Official Satellite Meeting
Presentation by
Eleni Papadopulos et al.

Department of Medical Physics, Royal Perth Hospital, Perth, Western Australia
Dia 1


Geneva, June 28th 1998

The only way to prove the existence of a virus is to isolate its particles. It is only by doing this that we obtain pure particles to inspect, and analyse, and to introduce into fresh cell cultures to prove particles make more of the same. After all, no matter how viral-like they may look, this is what particles must show us before they ever earn the title, virus.

Have HIV experts gone to all this trouble? No. The only reason we have HIV is antibodies. A few antibodies amongst the plethora in AIDS patients that react with a few proteins present in the lymphocyte cultures of AIDS patients. When it is all said and done, it’s not just that antibodies are used to prove some individuals are infected with HIV. For the HIV protagonists, antibodies are the proof that they have isolated HIV.

Shortly, Eleni Papadopulos-Eleopulos will guide us through a close look at this proposition. As she does take special note of the history of the discovery and demise of the world’s first human, leukaemia retrovirus, HL23V. As in the case of HIV, Gallo and his colleagues claimed that antibodies elevated certain culture proteins to the status of a virus. Their reasoning was then and still remains a scientific impossibility. When it was discovered that such antibodies were induced by a wide variety of stimuli that had nothing to do with viruses, and they occurred in far more healthy people than could have ever had the virus to cause leukaemia, HL23V disappeared from the annals of science. This is why most of you, and most HIV experts, have never heard of it. Yet in the AIDS era we have the same method used to prove the existence of HIV, and a large number of instances of HIV antibodies where there is no HIV. But we still believe in HIV.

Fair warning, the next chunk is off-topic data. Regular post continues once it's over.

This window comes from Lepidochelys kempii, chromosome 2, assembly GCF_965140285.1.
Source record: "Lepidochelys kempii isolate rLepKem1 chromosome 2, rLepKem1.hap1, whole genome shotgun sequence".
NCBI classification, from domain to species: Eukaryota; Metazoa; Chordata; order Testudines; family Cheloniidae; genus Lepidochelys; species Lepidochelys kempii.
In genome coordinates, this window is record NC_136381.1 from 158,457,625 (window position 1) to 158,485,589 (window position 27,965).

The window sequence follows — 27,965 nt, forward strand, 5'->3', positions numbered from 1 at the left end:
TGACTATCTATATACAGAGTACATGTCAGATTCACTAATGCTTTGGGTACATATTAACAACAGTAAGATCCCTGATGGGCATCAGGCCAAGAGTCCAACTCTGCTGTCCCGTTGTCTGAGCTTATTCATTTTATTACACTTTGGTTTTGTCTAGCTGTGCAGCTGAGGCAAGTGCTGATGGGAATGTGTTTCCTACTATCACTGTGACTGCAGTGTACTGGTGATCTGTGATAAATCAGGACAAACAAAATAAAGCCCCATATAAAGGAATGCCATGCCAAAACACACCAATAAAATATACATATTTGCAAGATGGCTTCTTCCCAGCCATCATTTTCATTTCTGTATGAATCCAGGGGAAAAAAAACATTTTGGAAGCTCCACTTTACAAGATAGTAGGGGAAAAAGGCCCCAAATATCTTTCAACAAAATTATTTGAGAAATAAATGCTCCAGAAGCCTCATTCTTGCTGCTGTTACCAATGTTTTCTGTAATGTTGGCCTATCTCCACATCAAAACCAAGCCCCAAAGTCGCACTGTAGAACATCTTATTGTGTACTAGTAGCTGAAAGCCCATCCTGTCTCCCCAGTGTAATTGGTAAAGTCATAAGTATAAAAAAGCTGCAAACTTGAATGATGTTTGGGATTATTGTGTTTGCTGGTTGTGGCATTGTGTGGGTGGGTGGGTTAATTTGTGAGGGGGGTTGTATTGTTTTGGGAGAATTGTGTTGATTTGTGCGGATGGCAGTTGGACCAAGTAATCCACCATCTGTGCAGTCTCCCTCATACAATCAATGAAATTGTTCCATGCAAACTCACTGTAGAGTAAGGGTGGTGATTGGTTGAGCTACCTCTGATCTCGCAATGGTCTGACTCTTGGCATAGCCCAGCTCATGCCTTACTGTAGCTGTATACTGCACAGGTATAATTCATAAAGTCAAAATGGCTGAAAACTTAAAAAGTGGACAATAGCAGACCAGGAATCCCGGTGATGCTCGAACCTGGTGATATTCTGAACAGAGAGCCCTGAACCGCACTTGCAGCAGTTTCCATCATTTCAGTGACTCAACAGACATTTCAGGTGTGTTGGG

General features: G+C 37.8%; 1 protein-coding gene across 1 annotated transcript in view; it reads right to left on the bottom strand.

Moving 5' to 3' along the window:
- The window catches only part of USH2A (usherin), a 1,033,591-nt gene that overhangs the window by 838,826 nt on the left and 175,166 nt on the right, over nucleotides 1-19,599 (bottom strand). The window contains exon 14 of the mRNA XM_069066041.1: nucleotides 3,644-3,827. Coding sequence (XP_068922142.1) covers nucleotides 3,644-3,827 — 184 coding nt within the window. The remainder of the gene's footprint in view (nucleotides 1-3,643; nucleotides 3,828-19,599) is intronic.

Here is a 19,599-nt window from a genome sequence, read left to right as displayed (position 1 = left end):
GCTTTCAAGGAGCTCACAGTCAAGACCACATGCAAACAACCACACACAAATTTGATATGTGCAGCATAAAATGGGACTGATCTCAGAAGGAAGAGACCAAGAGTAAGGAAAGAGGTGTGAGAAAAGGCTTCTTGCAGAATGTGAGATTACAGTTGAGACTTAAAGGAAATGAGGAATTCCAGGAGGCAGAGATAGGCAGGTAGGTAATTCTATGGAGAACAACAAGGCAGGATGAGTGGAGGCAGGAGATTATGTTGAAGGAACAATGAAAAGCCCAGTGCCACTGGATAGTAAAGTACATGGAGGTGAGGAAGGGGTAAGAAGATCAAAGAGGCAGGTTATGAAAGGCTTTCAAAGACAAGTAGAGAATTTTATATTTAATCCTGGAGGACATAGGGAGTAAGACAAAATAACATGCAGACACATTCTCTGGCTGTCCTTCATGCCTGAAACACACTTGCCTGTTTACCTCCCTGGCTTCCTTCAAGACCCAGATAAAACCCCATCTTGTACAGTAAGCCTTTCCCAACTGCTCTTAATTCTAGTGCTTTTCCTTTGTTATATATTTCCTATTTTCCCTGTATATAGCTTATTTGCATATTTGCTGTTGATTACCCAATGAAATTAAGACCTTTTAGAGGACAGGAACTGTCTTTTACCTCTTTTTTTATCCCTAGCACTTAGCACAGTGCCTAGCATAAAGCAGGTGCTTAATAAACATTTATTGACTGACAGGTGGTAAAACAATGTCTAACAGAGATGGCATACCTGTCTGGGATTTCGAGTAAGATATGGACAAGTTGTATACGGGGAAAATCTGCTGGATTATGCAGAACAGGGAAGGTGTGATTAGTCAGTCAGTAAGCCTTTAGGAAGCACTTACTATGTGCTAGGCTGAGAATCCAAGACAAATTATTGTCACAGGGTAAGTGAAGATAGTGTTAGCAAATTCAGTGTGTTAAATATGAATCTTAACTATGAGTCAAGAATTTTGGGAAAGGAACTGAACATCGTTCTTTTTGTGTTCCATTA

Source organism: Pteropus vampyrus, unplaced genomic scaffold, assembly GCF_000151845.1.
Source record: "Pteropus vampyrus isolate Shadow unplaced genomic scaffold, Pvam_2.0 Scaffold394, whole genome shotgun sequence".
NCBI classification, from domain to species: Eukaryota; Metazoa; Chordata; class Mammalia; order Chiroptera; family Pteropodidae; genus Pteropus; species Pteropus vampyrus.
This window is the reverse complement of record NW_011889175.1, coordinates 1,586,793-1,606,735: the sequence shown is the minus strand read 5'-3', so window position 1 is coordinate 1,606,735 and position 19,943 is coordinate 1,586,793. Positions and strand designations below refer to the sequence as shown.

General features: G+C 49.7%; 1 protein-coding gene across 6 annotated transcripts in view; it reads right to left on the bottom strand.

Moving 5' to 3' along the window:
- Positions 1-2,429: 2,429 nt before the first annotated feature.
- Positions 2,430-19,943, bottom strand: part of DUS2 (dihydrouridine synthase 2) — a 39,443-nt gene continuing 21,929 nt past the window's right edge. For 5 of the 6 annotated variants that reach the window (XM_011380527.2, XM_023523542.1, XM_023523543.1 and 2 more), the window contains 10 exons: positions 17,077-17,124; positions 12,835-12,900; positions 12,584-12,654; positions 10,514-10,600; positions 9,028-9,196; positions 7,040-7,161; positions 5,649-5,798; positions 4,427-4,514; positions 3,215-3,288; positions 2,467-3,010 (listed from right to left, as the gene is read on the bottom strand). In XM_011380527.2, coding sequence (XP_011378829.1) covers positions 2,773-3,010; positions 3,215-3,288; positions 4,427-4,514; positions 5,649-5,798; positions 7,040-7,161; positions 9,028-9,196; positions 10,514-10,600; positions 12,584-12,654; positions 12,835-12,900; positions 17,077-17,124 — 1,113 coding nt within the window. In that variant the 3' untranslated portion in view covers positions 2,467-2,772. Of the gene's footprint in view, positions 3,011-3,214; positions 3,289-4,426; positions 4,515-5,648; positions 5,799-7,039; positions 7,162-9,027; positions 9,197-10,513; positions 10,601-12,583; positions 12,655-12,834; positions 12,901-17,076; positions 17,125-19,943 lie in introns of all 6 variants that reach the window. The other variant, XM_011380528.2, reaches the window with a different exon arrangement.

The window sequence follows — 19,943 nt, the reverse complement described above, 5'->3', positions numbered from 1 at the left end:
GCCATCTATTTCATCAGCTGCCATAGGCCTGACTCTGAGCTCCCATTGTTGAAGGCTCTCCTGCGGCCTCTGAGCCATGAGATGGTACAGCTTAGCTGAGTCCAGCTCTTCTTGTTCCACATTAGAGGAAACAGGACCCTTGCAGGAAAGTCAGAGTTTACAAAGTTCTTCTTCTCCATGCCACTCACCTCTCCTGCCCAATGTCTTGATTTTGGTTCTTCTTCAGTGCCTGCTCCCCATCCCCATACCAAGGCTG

The message for us tonight is plain and simple. HIV might exist but there is no proof that it does exist. As you listen to what is still the best evidence for HIV, imagine it is 1983, you are the consummate, disinterested scientist, living in Paris, working at the Pasteur Institute and charged with the task of discovery. Try to decide, each one of you, what you discovered. Was it a retrovirus HIV or have you let down your guard and allowed the immune system to trick you once again with antibodies which mean something entirely different but which you have mistakenly, once again called a retrovirus and HIV?